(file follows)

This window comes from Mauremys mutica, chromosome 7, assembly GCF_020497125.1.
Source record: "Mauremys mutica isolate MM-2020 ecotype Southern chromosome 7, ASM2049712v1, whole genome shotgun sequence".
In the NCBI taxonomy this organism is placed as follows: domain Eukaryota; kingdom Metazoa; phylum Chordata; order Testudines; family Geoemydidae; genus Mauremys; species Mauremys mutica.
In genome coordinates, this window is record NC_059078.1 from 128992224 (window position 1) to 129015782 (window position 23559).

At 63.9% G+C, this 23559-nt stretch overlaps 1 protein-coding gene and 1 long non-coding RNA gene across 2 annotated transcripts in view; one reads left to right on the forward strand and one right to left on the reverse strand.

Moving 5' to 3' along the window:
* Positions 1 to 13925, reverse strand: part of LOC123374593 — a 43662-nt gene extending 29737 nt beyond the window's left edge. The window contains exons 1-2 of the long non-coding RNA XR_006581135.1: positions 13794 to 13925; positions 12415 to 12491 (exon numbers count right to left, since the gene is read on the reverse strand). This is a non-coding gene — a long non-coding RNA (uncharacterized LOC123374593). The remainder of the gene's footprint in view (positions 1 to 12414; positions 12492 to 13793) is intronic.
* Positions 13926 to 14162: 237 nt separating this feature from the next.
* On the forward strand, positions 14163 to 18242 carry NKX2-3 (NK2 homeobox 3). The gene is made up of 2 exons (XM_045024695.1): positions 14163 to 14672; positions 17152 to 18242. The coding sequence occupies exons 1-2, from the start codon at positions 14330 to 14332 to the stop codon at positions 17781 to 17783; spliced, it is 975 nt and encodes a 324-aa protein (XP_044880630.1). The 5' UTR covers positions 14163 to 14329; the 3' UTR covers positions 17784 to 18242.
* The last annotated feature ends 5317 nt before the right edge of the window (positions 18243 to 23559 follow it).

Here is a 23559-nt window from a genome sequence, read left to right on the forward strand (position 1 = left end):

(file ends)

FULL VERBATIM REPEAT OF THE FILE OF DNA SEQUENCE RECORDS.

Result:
This window comes from Mauremys mutica, chromosome 7, assembly GCF_020497125.1.
Source record: "Mauremys mutica isolate MM-2020 ecotype Southern chromosome 7, ASM2049712v1, whole genome shotgun sequence".
In the NCBI taxonomy this organism is placed as follows: domain Eukaryota; kingdom Metazoa; phylum Chordata; order Testudines; family Geoemydidae; genus Mauremys; species Mauremys mutica.
In genome coordinates, this window is record NC_059078.1 from 128992224 (window position 1) to 129015782 (window position 23559).

At 63.9% G+C, this 23559-nt stretch overlaps 1 protein-coding gene and 1 long non-coding RNA gene across 2 annotated transcripts in view; one reads left to right on the forward strand and one right to left on the reverse strand.

Moving 5' to 3' along the window:
* Positions 1 to 13925, reverse strand: part of LOC123374593 — a 43662-nt gene extending 29737 nt beyond the window's left edge. The window contains exons 1-2 of the long non-coding RNA XR_006581135.1: positions 13794 to 13925; positions 12415 to 12491 (exon numbers count right to left, since the gene is read on the reverse strand). This is a non-coding gene — a long non-coding RNA (uncharacterized LOC123374593). The remainder of the gene's footprint in view (positions 1 to 12414; positions 12492 to 13793) is intronic.
* Positions 13926 to 14162: 237 nt separating this feature from the next.
* On the forward strand, positions 14163 to 18242 carry NKX2-3 (NK2 homeobox 3). The gene is made up of 2 exons (XM_045024695.1): positions 14163 to 14672; positions 17152 to 18242. The coding sequence occupies exons 1-2, from the start codon at positions 14330 to 14332 to the stop codon at positions 17781 to 17783; spliced, it is 975 nt and encodes a 324-aa protein (XP_044880630.1). The 5' UTR covers positions 14163 to 14329; the 3' UTR covers positions 17784 to 18242.
* The last annotated feature ends 5317 nt before the right edge of the window (positions 18243 to 23559 follow it).

Here is a 23559-nt window from a genome sequence, read left to right on the forward strand (position 1 = left end):